Wage Comparisons -A Selectivity Bias
The economics of information have been established by now as an integral part of economic analysis. However, surprisingly little has been written on the implications of search (and in particular, job search) for the estimation of the wage function and its ramifications in such cases as the estimation of the determinants of labor force participation, age-earning profiles, rates of return and rates of depreciation of human capital, degree of discrimination, etc. Given a wage offer distribution, the parameters of the observed wage distribution depend on the intensity of search. The lower a personâ€™s wage demands the greater the chance of his finding an acceptable job, but the lower the wage he expects to receive and the wider the dispersion of acceptable wages around their mean. On the other hand, the job seeker may opt for a more ambitious search strategy, raising his minimum wage demand and consequently increasing the risk of remaining unemployed, but also increasing the expected wage and decreasing the dispersion of available offers. Models of wage offer distribution have traditionally been based on empirical observation of observed wage distribution. This approach may involve certain biases when applied to secondary labor groups â€" married women, teenagers and the aged. This paper attempts to point out some of these biases and suggests a method for their correction.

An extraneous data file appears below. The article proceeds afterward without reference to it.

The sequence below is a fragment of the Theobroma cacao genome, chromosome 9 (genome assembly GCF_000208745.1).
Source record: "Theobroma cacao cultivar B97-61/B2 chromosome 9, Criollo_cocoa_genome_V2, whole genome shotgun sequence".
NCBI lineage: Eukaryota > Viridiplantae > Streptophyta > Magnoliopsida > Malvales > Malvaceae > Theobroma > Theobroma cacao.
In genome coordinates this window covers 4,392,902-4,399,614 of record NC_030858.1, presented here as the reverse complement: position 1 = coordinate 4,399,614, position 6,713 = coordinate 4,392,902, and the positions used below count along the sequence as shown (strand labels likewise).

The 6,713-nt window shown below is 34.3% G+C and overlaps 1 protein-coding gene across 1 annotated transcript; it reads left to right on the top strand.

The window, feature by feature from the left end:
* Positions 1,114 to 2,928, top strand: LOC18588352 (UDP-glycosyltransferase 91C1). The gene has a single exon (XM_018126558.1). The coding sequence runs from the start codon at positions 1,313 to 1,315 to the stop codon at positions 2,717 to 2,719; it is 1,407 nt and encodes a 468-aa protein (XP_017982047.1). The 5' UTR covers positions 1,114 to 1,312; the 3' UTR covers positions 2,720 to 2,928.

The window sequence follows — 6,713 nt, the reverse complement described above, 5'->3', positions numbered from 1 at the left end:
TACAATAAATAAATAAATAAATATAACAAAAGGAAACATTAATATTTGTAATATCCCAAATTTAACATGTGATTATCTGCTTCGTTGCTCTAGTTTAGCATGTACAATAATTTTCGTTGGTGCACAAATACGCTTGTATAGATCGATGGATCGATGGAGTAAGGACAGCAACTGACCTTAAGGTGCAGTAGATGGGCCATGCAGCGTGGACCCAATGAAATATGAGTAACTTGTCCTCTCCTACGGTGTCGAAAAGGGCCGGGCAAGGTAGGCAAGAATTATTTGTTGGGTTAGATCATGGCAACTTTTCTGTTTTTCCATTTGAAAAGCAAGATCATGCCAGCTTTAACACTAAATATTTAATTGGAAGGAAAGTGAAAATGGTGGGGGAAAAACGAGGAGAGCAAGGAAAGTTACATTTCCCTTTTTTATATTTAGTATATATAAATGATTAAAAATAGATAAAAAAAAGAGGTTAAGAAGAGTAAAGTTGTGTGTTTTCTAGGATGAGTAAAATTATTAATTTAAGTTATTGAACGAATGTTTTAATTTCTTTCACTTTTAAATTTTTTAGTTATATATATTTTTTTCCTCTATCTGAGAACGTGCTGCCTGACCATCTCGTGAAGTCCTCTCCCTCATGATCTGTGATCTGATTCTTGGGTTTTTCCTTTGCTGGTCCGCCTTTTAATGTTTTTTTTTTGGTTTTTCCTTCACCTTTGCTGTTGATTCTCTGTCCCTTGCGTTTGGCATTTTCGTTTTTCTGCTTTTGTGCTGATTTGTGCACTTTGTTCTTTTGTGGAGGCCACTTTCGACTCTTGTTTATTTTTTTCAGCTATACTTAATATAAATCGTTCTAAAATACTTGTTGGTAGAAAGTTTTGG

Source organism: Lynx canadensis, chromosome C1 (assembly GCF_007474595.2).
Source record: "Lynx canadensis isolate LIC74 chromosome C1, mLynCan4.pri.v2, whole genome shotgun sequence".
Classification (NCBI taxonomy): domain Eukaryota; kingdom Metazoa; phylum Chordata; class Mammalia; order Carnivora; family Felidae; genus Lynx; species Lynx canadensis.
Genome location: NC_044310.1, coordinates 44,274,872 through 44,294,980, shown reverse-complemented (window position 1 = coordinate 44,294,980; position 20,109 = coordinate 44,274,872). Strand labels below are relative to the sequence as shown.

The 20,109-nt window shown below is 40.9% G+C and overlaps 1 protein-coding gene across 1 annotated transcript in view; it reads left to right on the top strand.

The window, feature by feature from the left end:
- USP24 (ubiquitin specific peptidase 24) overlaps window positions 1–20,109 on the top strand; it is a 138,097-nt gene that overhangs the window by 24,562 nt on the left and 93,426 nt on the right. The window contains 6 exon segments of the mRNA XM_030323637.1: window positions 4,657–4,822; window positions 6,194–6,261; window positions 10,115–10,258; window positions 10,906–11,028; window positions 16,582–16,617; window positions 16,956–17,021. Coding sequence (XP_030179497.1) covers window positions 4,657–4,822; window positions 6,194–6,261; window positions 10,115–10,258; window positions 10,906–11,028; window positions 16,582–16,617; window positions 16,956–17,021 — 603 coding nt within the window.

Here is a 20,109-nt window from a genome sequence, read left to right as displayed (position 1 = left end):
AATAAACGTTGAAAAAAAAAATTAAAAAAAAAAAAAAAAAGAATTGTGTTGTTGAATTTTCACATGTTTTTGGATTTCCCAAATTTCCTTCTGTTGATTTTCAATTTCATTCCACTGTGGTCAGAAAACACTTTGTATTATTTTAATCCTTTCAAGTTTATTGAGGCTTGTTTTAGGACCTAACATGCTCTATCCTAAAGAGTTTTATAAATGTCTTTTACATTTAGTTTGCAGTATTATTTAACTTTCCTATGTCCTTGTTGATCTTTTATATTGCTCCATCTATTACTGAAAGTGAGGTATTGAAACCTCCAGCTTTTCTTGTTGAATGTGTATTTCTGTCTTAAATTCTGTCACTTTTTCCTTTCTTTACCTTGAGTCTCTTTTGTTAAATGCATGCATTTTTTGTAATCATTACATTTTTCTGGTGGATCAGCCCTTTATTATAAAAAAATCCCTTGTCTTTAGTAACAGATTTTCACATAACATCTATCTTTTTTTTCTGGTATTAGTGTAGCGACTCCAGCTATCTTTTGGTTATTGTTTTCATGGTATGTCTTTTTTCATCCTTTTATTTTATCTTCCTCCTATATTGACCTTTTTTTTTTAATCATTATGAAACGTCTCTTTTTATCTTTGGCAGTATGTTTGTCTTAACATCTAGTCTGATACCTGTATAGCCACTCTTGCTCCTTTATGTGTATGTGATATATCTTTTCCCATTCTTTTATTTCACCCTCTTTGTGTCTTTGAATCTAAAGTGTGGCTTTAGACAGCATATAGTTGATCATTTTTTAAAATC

|Date of creation:||Oct 1973|
|Publication status:||published as Gronau, Reuben. "Wage Comparisons -A Selectivity Bias." Journal of Political Economy, Vol. 82, No. 6, (November/December 1974).|
|Contact details of provider:|| Postal: National Bureau of Economic Research, 1050 Massachusetts Avenue Cambridge, MA 02138, U.S.A.|
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- Mortensen, Dale T, 1970. "Job Search, the Duration of Unemployment, and the Phillips Curve," American Economic Review, American Economic Association, vol. 60(5), pages 847-62, December.
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- Ben-Porath, Yoram, 1973. "Labor-Force Participation Rates and the Supply of Labor," Journal of Political Economy, University of Chicago Press, vol. 81(3), pages 697-704, May-June.
- Gronau, Reuben, 1971. "Information and Frictional Unemployment," American Economic Review, American Economic Association, vol. 61(3), pages 290-301, June.
- J. J. McCall, 1970. "Economics of Information and Job Search," The Quarterly Journal of Economics, Oxford University Press, vol. 84(1), pages 113-126.
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